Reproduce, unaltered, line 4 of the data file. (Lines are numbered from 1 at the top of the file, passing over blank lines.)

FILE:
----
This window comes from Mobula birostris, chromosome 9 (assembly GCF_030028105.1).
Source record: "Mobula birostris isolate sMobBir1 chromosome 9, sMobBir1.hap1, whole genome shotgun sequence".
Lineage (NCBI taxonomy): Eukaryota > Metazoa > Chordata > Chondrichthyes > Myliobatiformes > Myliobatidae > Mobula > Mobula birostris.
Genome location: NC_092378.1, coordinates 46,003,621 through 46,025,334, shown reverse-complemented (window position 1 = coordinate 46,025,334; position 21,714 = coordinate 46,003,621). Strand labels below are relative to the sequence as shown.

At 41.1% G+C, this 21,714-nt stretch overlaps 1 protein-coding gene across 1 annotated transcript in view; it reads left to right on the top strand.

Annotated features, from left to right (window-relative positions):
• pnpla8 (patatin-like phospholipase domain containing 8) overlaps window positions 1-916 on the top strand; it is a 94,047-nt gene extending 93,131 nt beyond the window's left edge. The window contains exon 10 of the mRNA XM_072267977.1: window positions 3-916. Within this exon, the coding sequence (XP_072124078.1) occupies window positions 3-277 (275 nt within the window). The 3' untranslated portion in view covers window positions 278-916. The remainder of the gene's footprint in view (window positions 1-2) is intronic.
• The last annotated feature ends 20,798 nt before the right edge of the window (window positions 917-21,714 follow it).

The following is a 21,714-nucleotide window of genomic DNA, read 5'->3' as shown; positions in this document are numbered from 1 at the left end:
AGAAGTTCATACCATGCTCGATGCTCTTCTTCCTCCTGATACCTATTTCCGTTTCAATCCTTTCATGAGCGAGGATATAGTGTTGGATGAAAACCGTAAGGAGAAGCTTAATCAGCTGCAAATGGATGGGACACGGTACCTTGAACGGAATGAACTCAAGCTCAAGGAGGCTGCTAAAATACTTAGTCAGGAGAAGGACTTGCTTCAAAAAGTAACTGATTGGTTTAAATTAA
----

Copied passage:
Genome location: NC_092378.1, coordinates 46,003,621 through 46,025,334, shown reverse-complemented (window position 1 = coordinate 46,025,334; position 21,714 = coordinate 46,003,621). Strand labels below are relative to the sequence as shown.